Already disenfranchised by the death of their mother, Michael’s three adorable children are soon additionally troubled to learn that the bank is about to foreclose on their family home. Michael’s absentmindedly forgotten to make the three most recent payments to Fidelity Fiduciary after mortgaging the property to meet the family’s expenses. The family will be evicted if they’re unable to pay off the loan in full by Big Ben’s final toll of midnight, three days hence.
To breathe some desperately-needed order into this chaotic situation, Mary Poppins returns, literally descending from the clouds to return the children’s kite during a stormy day. And with the help of her old chum Jack the Lamplighter, a former apprentice to the original film’s Bert the Chimney Sweep, the magical nanny endeavors to teach the Banks children the value of organized imagination...and remind the grown-up Michael and Jane of the love and wonder often left behind when children become adults.
The biggest danger of producing a new movie founded upon the magic of a beloved motion picture classic is that the new movie will inevitably and automatically be compared with the original, a risk that Disney of all studios knows well. Since...well, since forever, the studio’s been occasionally pilfering their own vaults to wring new memories--and money--from old classics.
Fortunately--thankfully--”Mary Poppins Returns” is strong enough and contains sufficient movie magic to not only withstand comparisons with the 1964 musical classic, but also to stand on its own feet. The viewer can’t help comparing the two pictures, but the filmmakers seem to expect the comparisons, if not welcome them...and even challenge them. And you know what? They win the challenge.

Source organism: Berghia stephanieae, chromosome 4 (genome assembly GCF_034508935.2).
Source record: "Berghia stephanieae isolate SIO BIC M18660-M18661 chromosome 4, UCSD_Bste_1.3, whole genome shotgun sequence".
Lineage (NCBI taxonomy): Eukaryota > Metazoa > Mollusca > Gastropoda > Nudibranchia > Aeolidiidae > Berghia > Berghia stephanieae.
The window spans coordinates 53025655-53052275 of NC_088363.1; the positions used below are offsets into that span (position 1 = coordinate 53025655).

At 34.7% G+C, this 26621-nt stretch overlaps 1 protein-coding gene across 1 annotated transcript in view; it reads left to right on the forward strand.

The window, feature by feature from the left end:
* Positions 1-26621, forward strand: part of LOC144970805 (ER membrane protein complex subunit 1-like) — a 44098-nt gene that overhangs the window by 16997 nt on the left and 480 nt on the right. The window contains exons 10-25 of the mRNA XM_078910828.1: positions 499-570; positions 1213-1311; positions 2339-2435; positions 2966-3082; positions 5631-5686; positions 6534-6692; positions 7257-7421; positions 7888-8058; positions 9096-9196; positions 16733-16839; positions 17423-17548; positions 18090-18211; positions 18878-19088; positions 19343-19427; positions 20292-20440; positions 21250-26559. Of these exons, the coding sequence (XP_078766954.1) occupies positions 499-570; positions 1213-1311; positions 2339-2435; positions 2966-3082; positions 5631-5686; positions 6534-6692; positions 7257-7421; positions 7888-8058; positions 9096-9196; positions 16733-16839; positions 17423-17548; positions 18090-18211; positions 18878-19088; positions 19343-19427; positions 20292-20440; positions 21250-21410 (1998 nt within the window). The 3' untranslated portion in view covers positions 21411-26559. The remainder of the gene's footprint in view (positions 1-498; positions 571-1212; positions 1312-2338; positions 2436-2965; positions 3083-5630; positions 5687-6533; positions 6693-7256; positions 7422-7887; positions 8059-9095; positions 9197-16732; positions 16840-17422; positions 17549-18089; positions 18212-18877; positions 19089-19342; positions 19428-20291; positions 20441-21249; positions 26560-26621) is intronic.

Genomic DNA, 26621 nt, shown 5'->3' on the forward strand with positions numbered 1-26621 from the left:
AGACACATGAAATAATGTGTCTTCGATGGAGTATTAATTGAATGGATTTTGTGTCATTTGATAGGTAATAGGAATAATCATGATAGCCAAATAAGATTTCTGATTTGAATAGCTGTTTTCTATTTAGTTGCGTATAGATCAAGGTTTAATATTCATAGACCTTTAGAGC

There’s been some minor complaining about actress Emily Blunt’s characterization in the title role being...well, a little nasty, snotty with a capital B. Detractors suggest Blunt invests the beloved nanny with unnecessary amounts of sternness, conceit, arrogance, and a chilly exterior. Translation: Emily Blunt is not Julie Andrews.
But that’s just the price the actress pays for her characterization being accurate to Travers’ storybooks. Julie Andrews could sing through a smile even when she was weeping tears of heartbreak, an attribute which worked well for the 1964 picture. But Blunt, who has a surprisingly strong singing voice and has been referred to by co-star Lin-Manuel Miranda as “human sunshine,” is primarily known, and lauded, as a dramatic actress. Occasional eye-rolling aside, Blunt brings all of her artistic qualities to bear in the picture, and more than holds her own in the choreography department also.
Does this deserve 4 or 5 stars? It was a tough call so I rounded up. Of course you cannot compete with a beloved movie you've known your entire life (the original with Julie Andrews), and it takes a while to simply get used to the fact that this is a different movie with different actors and a different story line. But in the end it was an excellent sequel to the original and I think it did a fine job of honoring that spirit while also having its own unique style.